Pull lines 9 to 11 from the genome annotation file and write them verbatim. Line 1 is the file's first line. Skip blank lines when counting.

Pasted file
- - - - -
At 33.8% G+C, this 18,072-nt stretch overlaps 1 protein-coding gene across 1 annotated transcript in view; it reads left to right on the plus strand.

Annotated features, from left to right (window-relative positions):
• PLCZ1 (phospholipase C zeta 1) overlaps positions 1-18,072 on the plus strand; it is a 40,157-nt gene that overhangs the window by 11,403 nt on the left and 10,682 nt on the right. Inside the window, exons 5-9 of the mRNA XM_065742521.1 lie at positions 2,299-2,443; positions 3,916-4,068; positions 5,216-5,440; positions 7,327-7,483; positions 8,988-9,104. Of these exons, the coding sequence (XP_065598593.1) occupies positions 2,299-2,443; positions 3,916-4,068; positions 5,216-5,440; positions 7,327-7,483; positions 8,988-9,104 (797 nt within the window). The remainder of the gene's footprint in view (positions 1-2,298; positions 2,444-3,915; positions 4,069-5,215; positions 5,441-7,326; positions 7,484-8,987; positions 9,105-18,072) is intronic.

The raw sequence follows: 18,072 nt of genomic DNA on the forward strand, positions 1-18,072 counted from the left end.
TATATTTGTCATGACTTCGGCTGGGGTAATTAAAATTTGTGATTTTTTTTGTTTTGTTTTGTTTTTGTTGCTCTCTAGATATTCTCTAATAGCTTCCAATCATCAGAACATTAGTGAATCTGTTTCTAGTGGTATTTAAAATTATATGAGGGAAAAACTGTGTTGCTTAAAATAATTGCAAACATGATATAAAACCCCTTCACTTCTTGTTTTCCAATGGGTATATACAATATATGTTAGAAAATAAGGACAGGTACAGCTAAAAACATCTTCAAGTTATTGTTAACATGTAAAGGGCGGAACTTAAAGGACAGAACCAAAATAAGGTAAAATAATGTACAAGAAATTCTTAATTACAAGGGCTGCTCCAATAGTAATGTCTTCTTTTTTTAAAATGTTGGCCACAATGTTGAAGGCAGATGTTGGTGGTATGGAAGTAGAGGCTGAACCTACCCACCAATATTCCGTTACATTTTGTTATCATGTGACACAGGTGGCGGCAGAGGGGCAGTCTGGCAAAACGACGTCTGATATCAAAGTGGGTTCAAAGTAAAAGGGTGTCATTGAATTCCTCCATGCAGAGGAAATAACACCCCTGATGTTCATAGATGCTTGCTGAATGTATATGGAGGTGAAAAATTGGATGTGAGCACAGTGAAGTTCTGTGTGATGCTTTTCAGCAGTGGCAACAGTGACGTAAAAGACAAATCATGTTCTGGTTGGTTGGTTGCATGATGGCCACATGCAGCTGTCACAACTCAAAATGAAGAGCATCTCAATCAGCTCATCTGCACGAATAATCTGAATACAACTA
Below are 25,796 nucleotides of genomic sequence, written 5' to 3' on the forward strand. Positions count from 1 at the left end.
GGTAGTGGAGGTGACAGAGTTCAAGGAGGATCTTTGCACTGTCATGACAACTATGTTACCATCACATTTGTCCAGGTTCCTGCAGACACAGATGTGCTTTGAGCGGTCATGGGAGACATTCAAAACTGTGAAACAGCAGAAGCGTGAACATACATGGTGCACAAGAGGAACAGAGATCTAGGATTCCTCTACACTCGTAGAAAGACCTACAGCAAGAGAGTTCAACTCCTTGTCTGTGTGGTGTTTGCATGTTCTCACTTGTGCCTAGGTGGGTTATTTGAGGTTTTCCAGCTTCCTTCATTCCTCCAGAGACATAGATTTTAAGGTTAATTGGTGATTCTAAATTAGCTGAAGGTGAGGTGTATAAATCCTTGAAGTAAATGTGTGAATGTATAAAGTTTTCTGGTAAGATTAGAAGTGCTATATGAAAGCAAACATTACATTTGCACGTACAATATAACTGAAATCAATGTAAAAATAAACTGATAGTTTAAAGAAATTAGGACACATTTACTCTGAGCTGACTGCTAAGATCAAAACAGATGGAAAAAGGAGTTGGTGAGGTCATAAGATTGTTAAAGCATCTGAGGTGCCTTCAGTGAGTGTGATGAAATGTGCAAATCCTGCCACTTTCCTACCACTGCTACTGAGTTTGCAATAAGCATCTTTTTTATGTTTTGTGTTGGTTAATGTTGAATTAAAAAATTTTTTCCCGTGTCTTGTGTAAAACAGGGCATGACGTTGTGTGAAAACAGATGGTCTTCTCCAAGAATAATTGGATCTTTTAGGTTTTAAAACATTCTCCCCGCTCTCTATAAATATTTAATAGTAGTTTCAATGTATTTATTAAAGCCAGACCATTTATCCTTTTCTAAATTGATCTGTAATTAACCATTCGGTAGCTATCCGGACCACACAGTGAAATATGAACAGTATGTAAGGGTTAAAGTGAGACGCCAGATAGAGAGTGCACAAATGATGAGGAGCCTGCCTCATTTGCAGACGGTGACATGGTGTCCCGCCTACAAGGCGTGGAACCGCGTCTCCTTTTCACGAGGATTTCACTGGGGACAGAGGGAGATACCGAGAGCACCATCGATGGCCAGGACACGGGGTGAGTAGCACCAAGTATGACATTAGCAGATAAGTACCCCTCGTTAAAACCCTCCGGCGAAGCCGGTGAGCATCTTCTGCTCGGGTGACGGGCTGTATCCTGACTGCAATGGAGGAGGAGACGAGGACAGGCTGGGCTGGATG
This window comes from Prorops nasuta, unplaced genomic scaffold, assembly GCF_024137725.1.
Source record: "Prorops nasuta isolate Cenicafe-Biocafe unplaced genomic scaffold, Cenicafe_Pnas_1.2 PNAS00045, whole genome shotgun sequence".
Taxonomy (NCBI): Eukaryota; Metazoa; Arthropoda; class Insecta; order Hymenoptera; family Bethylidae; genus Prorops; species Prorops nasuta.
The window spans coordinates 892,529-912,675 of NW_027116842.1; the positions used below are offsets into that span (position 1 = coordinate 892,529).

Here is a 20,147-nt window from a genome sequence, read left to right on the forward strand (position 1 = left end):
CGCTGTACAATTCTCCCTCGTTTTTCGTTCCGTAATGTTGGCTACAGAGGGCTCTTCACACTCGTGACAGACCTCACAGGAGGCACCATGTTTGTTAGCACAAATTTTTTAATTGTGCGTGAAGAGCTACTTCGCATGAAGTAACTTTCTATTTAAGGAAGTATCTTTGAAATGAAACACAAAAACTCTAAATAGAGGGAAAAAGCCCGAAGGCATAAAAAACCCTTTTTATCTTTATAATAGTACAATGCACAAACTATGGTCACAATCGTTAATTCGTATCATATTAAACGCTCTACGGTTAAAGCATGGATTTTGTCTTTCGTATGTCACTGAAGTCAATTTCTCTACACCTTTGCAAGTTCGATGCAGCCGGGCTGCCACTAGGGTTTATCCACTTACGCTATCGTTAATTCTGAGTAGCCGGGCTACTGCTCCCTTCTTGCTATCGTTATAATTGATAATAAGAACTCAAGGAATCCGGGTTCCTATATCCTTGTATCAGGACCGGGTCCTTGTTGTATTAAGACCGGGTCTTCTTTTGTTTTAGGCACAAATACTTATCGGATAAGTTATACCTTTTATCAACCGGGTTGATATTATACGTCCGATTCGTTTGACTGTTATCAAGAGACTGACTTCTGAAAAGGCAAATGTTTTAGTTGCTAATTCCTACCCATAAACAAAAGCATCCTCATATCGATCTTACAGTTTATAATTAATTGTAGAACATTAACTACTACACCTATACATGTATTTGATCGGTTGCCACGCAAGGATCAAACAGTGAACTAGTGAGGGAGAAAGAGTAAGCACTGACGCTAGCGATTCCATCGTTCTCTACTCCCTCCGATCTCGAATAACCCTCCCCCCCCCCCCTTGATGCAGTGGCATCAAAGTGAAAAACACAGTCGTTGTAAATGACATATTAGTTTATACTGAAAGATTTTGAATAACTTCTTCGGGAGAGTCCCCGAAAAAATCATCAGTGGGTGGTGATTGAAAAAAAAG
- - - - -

Source record: "Prorops nasuta isolate Cenicafe-Biocafe unplaced genomic scaffold, Cenicafe_Pnas_1.2 PNAS00045, whole genome shotgun sequence".
Taxonomy (NCBI): Eukaryota; Metazoa; Arthropoda; class Insecta; order Hymenoptera; family Bethylidae; genus Prorops; species Prorops nasuta.
The window spans coordinates 892,529-912,675 of NW_027116842.1; the positions used below are offsets into that span (position 1 = coordinate 892,529).